Writing Mistakes I’ve Made (so you don’t have to)


Not surprisingly, one of my most popular all-time blog posts is about publishing mistakes. I expect every author has made a few, some more than most. The same goes for mistakes involving our writing. In no particular order, here are five big errors I’ve made:

Not specializing: No one likes to be pigeonholed, and yet readers expect a certain consistency from the authors they love. I’ve been all over the map, publishing two YA novels, five books for younger readers, and three travel books before honing in on what I most wanted to publish, fiction for grown-ups. But even that fiction is in the general category—genre would have been a much better idea. Then I published narrative nonfiction, a biography. Oh, and there are those two books on writing. Now I’m working on historical fiction. Don’t follow my bad example. Figure out what you most want to write, figure out how to best reach that audience, and stick with it.

Believing I’d arrived: After achieving success with my first two novels, I figured I’d arrived at exactly the place I needed to be. Granted, I wasn’t exactly sure how I’d written those novels, and I hadn’t made much of a study of what actually constitutes success for writers, and for myself in particular. Writer’s group? Didn’t need it, I thought. Further study? Nope—just needed to keep doing what I’d been doing. Wrong-headed thinking, but it took me a few years to figure that out.

Running on impulse: Writers are risk-takers, and risk takers tend to trust their intuition, which is a very close cousin to impulse. I find it all too easy to get excited about a project and dive in without considering how viable it might be. This practice leads to good books for which there aren’t all that many readers, and also to books that are well-crafted but just don’t work because the premise is flawed. These days, I try not to get too far into a project without drafting sell sheet and query, an exercise that helps me think about readers. Early in the draft, I also turn a critical eye toward the premise and the characters, to make sure they have legs. Impulse has also led me to sign onto projects that rob me of writing time—I’m working on saying no as often as yes. Just because I can do something doesn’t mean I should do it.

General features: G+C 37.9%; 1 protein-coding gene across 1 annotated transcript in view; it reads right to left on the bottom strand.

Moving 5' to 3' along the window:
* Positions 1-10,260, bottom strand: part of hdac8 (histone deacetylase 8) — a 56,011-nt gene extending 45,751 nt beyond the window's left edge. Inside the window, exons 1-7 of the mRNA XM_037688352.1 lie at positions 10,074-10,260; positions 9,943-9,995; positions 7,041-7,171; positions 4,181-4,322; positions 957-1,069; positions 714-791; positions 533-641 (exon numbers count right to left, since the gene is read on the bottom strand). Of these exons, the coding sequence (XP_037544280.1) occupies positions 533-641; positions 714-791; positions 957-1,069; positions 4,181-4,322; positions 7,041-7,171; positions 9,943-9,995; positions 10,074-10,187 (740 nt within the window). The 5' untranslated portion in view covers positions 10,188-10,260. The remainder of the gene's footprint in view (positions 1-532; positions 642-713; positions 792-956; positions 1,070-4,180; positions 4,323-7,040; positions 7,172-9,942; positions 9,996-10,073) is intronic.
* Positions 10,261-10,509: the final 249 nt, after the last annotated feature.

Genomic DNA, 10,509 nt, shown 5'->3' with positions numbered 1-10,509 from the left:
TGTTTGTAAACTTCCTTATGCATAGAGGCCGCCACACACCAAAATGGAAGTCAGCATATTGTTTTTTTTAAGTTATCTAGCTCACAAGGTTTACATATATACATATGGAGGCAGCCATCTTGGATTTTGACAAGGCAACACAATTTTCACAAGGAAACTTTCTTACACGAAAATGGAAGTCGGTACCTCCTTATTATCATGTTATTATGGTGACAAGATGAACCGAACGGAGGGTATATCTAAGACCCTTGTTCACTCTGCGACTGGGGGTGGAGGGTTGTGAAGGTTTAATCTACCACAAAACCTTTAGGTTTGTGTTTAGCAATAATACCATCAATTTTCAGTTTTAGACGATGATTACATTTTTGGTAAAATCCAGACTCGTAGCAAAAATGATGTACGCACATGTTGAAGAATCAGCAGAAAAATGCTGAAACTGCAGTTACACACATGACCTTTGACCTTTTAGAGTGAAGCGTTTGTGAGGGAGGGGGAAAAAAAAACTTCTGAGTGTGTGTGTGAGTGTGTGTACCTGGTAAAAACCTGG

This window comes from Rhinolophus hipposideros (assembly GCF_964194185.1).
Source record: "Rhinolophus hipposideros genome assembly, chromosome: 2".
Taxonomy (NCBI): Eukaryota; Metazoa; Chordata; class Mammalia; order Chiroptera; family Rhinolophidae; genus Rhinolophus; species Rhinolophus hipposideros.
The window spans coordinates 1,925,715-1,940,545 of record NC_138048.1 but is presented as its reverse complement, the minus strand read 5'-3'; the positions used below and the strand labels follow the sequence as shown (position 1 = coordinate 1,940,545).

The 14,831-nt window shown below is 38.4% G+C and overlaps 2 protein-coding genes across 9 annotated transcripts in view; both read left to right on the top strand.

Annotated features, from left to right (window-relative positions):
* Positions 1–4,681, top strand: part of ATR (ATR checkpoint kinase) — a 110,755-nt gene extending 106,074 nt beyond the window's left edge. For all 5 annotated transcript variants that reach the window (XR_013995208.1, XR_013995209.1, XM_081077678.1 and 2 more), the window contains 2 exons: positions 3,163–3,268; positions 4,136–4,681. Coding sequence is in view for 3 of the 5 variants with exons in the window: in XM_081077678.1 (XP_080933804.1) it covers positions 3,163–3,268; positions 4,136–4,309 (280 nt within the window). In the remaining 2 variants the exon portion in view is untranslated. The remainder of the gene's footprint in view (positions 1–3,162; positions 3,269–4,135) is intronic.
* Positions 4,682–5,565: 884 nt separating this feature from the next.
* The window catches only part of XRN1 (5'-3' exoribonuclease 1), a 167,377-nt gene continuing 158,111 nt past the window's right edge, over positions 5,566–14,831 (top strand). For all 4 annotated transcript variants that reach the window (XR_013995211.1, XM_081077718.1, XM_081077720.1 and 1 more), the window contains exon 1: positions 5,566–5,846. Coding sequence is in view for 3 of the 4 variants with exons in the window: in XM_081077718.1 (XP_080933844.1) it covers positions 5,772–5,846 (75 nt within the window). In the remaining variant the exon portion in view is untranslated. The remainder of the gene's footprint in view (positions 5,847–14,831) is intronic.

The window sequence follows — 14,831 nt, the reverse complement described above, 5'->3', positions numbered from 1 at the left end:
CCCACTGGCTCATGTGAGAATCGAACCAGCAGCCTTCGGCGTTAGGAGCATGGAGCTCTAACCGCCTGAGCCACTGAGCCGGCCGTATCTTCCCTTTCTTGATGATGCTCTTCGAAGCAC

Relying on the status quo: My first book came out nearly twenty years ago. At the time, authors were mostly unempowered—we relied on our publishers to connect us with readers. In hindsight, my career would have benefitted had I had the foresight to start connecting with readers early on. Instead, I acted only when the status quo shifted and authors were expected to reach out to readers through blogs and a social media presence. Today, I’m thinking differently about the status quo. I covet my creative time, and I’m more discerning about committing to projects that are distant from my creative work, even if they’re things everyone else seems to be doing.

Foregoing patience: Fluency is a great attribute for writers to covet—it’s what makes NaNoWriMo so appealing. But drafting a novel in a month can mask the very real truth that good writing can’t be rushed. Like most writers, I’ve sent work out too soon. I’ve settled for a lesser publisher instead of going the rounds to get better exposure for my work. After all these years, I’m still working to cultivate patience. It’s a process.

Co-founder of 49 Writers and founder of the independent authors cooperative Running Fox Books, Deb Vanasse has authored seventeen books. Among the most recent are Write Your Best Book, a practical guide to writing books that rise above the rest; Cold Spell, a novel that “captures the harsh beauty of the terrain as well as the strain of self-doubt and complicated family bonds; and the “deeply researched and richly imagined” biography  Wealth Woman. After thirty-six years in Alaska, she now lives on the north coast of Oregon, between Astoria and Seaside.